Better to control through blunt force than through individual receptiveness to economic pain, right?
Sen. John Warner, R-Va., asked Energy Secretary Samuel Bodman to look into what speed limit would provide optimum gasoline efficiency given current technology. He said he wants to know if the administration might support efforts in Congress to require a lower speed limit.
Will that be broken out by make and model? Will we next proceed to mandatory speed limits built into cars sold in America? Does it matter, as long as Congress gets to Do Something?
Warner asked the department to determine at what speeds vehicles would be most fuel efficient, how much fuel savings would be achieved, and whether it would be reasonable to assume there would be a reduction in prices at the pump if the speed limit were lowered.
Is it reasonable to assume that motorists will drive at or below those speed limits? Not to get too anarchist, but as a motorist, every successful, traffic-free experience I have on the highway involves a spontaneous order, with some optimal speed above the limit “magically” appearing to smooth the flow of traffic. If Congress imposes a national speed limit, we’ll have one of two realities. Motorists will ignore the speed limit, or states will allocate more police enforcement. What is the net effect of saving a few pennies on gas if we spend a few pennies to enforce that savings? And what of the extra court costs? Insurance premium spikes?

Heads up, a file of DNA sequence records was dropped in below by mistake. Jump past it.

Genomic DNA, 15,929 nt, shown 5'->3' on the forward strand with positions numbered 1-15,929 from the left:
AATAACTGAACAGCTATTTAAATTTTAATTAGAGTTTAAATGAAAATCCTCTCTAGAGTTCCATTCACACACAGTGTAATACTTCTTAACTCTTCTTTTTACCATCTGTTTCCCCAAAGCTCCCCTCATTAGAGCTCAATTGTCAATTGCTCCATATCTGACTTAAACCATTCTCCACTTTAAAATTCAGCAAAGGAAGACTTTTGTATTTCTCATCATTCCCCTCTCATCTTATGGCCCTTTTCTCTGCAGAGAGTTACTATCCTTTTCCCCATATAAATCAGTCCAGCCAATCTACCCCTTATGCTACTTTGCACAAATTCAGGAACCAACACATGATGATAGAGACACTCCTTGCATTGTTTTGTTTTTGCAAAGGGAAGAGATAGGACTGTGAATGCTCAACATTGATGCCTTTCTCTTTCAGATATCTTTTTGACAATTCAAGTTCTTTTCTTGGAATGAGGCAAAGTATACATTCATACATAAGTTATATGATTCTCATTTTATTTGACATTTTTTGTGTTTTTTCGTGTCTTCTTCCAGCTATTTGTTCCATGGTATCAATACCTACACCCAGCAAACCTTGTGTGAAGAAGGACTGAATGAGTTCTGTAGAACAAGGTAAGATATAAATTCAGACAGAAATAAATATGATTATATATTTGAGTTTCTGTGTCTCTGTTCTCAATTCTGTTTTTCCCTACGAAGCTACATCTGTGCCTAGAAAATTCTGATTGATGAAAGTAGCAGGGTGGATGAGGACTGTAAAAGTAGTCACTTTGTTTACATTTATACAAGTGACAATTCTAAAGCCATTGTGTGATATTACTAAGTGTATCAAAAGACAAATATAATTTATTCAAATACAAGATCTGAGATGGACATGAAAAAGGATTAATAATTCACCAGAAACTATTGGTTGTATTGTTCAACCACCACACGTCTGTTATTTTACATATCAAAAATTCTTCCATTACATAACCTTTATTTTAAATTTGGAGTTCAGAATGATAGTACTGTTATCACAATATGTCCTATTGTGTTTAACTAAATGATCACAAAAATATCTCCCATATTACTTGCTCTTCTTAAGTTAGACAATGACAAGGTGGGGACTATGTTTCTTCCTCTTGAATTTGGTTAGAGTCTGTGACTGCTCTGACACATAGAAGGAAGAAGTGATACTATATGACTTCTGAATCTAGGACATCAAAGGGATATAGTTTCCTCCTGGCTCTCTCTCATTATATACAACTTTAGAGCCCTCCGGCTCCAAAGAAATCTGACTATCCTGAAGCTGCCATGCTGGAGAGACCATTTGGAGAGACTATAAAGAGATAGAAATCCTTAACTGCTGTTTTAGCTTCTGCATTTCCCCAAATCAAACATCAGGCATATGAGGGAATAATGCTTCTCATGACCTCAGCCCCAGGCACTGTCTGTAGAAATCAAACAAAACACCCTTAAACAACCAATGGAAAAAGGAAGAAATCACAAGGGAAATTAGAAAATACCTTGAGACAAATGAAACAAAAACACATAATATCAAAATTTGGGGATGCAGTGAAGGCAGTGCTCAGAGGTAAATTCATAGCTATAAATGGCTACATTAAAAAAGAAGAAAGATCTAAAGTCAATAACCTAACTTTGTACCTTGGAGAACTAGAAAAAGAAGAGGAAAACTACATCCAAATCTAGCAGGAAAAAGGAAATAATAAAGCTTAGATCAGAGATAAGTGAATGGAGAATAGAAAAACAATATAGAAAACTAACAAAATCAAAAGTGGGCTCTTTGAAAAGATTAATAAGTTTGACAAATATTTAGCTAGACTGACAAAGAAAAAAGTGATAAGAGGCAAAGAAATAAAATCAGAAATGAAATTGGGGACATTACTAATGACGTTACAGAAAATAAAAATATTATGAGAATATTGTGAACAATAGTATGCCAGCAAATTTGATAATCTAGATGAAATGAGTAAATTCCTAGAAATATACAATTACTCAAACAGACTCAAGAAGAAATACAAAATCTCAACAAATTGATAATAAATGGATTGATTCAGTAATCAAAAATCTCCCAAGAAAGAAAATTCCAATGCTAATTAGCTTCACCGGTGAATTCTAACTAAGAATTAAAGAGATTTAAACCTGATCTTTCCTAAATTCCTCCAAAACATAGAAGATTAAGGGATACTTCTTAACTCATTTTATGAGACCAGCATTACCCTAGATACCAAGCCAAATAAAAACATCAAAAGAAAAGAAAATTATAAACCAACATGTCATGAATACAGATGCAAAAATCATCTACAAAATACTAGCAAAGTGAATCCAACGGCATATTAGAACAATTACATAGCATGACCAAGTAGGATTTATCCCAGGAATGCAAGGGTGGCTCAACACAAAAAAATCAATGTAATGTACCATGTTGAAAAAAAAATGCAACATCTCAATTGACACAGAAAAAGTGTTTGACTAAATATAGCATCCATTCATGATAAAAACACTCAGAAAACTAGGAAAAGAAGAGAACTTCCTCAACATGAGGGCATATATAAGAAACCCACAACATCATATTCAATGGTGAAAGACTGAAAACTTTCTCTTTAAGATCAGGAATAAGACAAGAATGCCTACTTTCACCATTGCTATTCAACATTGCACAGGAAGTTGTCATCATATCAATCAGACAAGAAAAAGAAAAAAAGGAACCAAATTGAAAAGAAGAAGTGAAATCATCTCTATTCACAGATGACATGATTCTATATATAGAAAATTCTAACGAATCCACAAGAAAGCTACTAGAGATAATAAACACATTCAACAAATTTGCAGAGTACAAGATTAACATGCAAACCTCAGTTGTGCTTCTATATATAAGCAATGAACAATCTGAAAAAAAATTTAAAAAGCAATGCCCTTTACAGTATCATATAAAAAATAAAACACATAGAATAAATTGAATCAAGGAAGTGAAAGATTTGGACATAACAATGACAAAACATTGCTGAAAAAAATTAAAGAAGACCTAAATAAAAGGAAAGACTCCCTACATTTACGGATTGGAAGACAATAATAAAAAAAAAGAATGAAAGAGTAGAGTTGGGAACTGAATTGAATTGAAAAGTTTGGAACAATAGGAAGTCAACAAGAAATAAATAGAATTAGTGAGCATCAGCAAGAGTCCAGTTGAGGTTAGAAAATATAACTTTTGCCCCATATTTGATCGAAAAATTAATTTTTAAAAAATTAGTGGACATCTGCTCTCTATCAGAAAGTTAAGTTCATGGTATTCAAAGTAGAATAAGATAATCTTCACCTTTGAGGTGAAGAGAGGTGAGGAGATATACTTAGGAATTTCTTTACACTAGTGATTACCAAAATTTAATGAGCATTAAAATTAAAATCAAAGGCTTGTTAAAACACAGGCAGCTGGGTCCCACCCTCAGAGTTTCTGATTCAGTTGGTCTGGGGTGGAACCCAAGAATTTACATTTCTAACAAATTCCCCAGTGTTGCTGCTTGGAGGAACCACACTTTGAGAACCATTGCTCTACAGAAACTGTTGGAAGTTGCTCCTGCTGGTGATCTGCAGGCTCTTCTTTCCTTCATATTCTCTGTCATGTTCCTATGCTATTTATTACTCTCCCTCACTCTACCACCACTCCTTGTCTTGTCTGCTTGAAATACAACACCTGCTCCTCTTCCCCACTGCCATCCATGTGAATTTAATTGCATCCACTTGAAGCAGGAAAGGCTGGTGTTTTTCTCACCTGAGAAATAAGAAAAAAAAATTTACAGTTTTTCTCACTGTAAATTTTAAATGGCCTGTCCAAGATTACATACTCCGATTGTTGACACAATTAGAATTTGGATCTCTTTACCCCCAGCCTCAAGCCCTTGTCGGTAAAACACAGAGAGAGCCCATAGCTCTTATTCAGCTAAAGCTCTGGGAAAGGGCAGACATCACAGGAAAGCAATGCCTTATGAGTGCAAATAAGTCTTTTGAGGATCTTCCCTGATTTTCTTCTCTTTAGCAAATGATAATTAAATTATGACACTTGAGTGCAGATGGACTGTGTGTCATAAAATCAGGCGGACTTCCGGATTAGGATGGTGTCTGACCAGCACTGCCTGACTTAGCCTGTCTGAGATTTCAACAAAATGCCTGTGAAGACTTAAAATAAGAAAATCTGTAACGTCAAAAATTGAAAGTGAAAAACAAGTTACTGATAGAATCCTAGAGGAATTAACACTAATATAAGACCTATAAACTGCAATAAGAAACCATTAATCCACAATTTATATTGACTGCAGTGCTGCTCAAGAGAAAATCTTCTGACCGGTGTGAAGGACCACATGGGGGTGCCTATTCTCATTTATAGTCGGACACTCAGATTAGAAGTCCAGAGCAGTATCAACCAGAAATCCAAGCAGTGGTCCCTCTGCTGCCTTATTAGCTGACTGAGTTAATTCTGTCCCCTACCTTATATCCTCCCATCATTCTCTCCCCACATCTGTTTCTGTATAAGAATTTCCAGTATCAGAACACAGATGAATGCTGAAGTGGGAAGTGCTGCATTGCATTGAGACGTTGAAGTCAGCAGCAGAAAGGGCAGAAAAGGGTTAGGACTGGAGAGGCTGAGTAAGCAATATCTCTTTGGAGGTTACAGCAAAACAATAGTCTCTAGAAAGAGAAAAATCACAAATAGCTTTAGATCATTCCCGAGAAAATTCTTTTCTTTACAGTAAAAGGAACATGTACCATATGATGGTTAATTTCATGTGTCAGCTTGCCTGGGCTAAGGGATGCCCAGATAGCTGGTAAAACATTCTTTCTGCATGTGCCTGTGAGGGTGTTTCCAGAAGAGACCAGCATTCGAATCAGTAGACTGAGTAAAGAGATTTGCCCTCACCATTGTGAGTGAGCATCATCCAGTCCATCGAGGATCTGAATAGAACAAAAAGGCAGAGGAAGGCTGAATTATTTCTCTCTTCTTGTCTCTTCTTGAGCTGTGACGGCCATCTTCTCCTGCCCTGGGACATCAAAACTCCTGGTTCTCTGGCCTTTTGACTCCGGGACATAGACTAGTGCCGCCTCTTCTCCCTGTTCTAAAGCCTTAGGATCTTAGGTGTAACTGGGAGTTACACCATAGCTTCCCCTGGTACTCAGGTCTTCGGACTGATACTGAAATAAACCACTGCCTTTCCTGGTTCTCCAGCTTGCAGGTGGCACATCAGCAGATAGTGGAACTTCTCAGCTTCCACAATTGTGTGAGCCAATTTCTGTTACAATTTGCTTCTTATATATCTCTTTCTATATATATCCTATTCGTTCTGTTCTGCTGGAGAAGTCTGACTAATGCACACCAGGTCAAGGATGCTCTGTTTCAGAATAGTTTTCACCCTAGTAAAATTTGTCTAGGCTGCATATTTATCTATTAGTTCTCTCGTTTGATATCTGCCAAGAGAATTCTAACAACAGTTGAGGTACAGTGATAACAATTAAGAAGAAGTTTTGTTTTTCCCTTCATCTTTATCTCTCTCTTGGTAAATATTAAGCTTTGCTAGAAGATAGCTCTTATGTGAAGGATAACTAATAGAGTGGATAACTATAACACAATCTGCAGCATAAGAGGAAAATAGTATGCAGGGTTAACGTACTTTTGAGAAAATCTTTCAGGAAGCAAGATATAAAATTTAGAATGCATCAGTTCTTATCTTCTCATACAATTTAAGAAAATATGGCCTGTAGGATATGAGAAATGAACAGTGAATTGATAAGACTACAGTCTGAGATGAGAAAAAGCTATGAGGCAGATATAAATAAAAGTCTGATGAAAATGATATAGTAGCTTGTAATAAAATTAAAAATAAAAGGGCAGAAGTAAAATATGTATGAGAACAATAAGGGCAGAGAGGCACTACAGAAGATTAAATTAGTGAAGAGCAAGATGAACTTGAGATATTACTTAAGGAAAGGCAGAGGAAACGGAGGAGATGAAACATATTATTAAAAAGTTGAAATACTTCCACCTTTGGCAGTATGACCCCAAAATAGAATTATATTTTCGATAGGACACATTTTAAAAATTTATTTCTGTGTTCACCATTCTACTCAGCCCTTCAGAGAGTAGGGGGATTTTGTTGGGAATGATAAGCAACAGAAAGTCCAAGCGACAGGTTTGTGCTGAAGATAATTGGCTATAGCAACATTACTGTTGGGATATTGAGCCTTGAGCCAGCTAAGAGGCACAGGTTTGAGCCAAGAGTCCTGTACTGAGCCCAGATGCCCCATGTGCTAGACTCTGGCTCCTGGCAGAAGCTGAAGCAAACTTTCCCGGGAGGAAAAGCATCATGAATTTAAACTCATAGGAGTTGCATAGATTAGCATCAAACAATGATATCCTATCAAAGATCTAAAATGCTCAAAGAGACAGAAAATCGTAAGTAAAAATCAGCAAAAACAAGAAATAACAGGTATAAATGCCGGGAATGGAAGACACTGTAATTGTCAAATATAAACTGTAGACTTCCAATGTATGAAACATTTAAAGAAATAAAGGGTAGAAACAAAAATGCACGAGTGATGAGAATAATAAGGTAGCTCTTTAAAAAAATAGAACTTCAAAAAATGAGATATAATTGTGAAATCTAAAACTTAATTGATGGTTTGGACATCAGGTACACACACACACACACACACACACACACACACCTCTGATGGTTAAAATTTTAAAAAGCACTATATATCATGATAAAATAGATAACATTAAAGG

Or we could consider something else:
The [Department of Energy’s] Web site says that fuel efficiency decreases rapidly when traveling faster than 60 mph. Every additional 5 mph over that threshold is estimated to cost motorists “essentially an additional 30 cents per gallon in fuel costs,” Warner said in his letter, citing the DOE data.
Maybe we can assume that motorists are capable of deciding how willing they are to pay an additional 30 cents per gallon. And maybe the market is capable of slowing drivers down when the price of gas is “too high”. But why let the market work when Congress can interfere?